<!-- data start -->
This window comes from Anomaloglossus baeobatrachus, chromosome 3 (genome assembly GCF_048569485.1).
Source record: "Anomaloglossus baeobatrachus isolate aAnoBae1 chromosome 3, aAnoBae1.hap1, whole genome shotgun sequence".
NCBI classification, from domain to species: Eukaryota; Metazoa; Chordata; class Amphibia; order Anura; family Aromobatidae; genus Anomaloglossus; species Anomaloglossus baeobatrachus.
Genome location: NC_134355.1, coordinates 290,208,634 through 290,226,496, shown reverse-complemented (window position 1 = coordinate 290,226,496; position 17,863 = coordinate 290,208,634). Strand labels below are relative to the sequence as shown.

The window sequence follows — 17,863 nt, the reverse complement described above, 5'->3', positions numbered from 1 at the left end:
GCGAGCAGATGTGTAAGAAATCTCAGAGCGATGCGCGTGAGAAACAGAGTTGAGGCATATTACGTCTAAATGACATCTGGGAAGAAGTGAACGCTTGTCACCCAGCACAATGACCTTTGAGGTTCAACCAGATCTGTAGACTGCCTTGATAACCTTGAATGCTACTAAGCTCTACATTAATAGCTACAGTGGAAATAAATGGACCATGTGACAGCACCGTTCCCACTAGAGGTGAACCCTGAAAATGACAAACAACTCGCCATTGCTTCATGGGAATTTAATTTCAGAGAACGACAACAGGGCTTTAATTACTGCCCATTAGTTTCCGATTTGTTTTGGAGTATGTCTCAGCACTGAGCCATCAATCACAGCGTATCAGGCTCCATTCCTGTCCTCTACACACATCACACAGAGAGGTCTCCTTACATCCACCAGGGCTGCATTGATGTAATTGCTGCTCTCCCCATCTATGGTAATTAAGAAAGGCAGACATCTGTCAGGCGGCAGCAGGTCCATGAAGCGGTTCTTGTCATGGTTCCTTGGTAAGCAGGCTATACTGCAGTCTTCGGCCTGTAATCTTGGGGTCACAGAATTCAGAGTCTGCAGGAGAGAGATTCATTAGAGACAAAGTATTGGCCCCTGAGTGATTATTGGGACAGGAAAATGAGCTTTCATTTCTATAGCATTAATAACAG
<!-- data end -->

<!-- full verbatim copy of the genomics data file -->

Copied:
This window comes from Anomaloglossus baeobatrachus, chromosome 3 (genome assembly GCF_048569485.1).
Source record: "Anomaloglossus baeobatrachus isolate aAnoBae1 chromosome 3, aAnoBae1.hap1, whole genome shotgun sequence".
NCBI classification, from domain to species: Eukaryota; Metazoa; Chordata; class Amphibia; order Anura; family Aromobatidae; genus Anomaloglossus; species Anomaloglossus baeobatrachus.
Genome location: NC_134355.1, coordinates 290,208,634 through 290,226,496, shown reverse-complemented (window position 1 = coordinate 290,226,496; position 17,863 = coordinate 290,208,634). Strand labels below are relative to the sequence as shown.

The window sequence follows — 17,863 nt, the reverse complement described above, 5'->3', positions numbered from 1 at the left end:
GCGAGCAGATGTGTAAGAAATCTCAGAGCGATGCGCGTGAGAAACAGAGTTGAGGCATATTACGTCTAAATGACATCTGGGAAGAAGTGAACGCTTGTCACCCAGCACAATGACCTTTGAGGTTCAACCAGATCTGTAGACTGCCTTGATAACCTTGAATGCTACTAAGCTCTACATTAATAGCTACAGTGGAAATAAATGGACCATGTGACAGCACCGTTCCCACTAGAGGTGAACCCTGAAAATGACAAACAACTCGCCATTGCTTCATGGGAATTTAATTTCAGAGAACGACAACAGGGCTTTAATTACTGCCCATTAGTTTCCGATTTGTTTTGGAGTATGTCTCAGCACTGAGCCATCAATCACAGCGTATCAGGCTCCATTCCTGTCCTCTACACACATCACACAGAGAGGTCTCCTTACATCCACCAGGGCTGCATTGATGTAATTGCTGCTCTCCCCATCTATGGTAATTAAGAAAGGCAGACATCTGTCAGGCGGCAGCAGGTCCATGAAGCGGTTCTTGTCATGGTTCCTTGGTAAGCAGGCTATACTGCAGTCTTCGGCCTGTAATCTTGGGGTCACAGAATTCAGAGTCTGCAGGAGAGAGATTCATTAGAGACAAAGTATTGGCCCCTGAGTGATTATTGGGACAGGAAAATGAGCTTTCATTTCTATAGCATTAATAACAG